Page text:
When working on a large codebase there are often services, utility methods, endpoints, etc that are shared across the whole application. When a reference to one of these is needed within a module, we will often alias the global namespace to a variable to easy referencing. Dependency injection makes this easier and more maintainable.
Check out the github page for more details and code examples
ko.public - A New Way for Your Knockout.js Modules to Talk
As developers we know that we should be keeping out code modular. That means if you’re using a library like Knockoutjs you shouldn’t put all your code in a single viewmodel.
So what if you need those modules to be able to communicate with each other? Typically you would use a PubSub type of structure to allow cross module communication but what if there was an easier way?
As I was developing in Knockout I thought, what if there was a way for me to specify a value on 2 different viewmodels that used the same observable value? So when one is updated, the other would get that message and automatically update and push changes to the view.
Well, it turns out it is easier than I thought. A few lines of code later and I had it. I’m calling the solution ko.public, and it’s available on GitHub under the MIT license. So go nuts, and enjoy!
Example of Usage
Q:I cannot figure out how to drag the Reveal Password link into bookmarks...
Sometimes, depending on your browser and settings, you can’t drag the bookmark. In that case you can right click on it and add it to your favorites from that menu. In internet explorer I believe you click “Add to Favorites” from the right click menu.
A different take on Chromecast
So Google recently announced a sleek new product known as Chromecast and everyone is talking about it. The device resembled a USB thumb drive, but it plugs into your HD TV instead of your computer. The idea is that when you find a video that you want to watch, or any other piece of content that you want to consume, you can do so on your television using Chromecast. So you have a little button on your youtube app that, when pressed, sends a signal to your Chromecast, and the Chromecast goes out and streams that content down to your TV.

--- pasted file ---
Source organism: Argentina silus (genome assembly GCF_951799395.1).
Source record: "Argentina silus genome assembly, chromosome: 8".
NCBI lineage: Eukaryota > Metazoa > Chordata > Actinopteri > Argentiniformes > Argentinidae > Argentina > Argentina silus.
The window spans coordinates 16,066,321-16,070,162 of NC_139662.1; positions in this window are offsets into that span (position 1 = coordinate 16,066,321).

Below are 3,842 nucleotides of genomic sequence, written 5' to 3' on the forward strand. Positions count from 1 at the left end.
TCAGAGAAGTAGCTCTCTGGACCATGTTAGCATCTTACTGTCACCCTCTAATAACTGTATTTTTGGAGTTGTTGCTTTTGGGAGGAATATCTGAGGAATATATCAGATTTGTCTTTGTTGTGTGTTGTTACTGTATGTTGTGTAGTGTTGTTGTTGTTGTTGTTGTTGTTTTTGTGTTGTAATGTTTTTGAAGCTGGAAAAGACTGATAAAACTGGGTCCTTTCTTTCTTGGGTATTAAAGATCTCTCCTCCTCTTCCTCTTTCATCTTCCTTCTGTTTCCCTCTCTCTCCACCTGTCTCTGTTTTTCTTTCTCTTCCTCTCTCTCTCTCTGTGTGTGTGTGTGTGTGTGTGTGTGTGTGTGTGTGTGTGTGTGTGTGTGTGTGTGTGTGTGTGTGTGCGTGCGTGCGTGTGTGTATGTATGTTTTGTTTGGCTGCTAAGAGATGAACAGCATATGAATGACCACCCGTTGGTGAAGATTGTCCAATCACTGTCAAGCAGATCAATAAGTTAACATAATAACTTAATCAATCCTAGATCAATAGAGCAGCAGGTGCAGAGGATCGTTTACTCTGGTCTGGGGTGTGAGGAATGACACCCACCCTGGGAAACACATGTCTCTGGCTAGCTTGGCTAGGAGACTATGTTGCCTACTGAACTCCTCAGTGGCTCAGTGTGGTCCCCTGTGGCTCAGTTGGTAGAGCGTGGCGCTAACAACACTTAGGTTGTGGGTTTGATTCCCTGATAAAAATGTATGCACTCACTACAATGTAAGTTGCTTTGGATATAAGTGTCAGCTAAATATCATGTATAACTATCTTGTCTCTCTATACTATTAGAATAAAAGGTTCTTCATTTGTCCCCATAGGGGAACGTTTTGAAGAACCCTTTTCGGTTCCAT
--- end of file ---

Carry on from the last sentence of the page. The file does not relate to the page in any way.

The idea is simple and elegant, and it got me thinking.
What about games?
Would it be possible to take this same process and use it to turn the Chromecast into a basic (web based) game device?
Let me break this down for you. Could we not have a mobile app that would present a gallery of games to play and use Chromecast to display those games on your TV? Your mobile device would then display virtual controls (or use the accelerometer) and the input could be piped over to the Chromecast via a websockets connection. You could even go as far as pairing a hardware controller to your phone via Bluetooth for a truly tactile experience.
I’m really excited to see what comes out of this little $35 device, and the API that goes along with it.
Just posted my second particle animation up on CodePen and I really like how it came out. I added a lot more “life” to the system, making the little particles move on their own in a more cell-like fashion. Hope you enjoy it!
Oh, and Chrome is pretty much required for this to look right. :-)
Kill Skype Home - Going Open Source!
I have really enjoyed all the comments and positive feedback I’ve gotten about Kill Skype Home (KSH)! A day or two after releasing KSH I started receiving requests to publish the source. To be honest I had mixed feelings about it. On one hand, I have nothing to hide, and I want everyone to feel comfortable using KSH on their computer. On the other hand I spent a fair amount of time figuring out what I thought would be the best way for this program to work, and coding it.
So I started to research OS licenses, and what they meant. So I’m going to give this whole “Open Source” thing a shot. I’m releasing KSH under the GPL and starting a sourceforge project. Seeing as how I have no experience with sourceforge, I’ll ask that you bear with me as I figure it all out.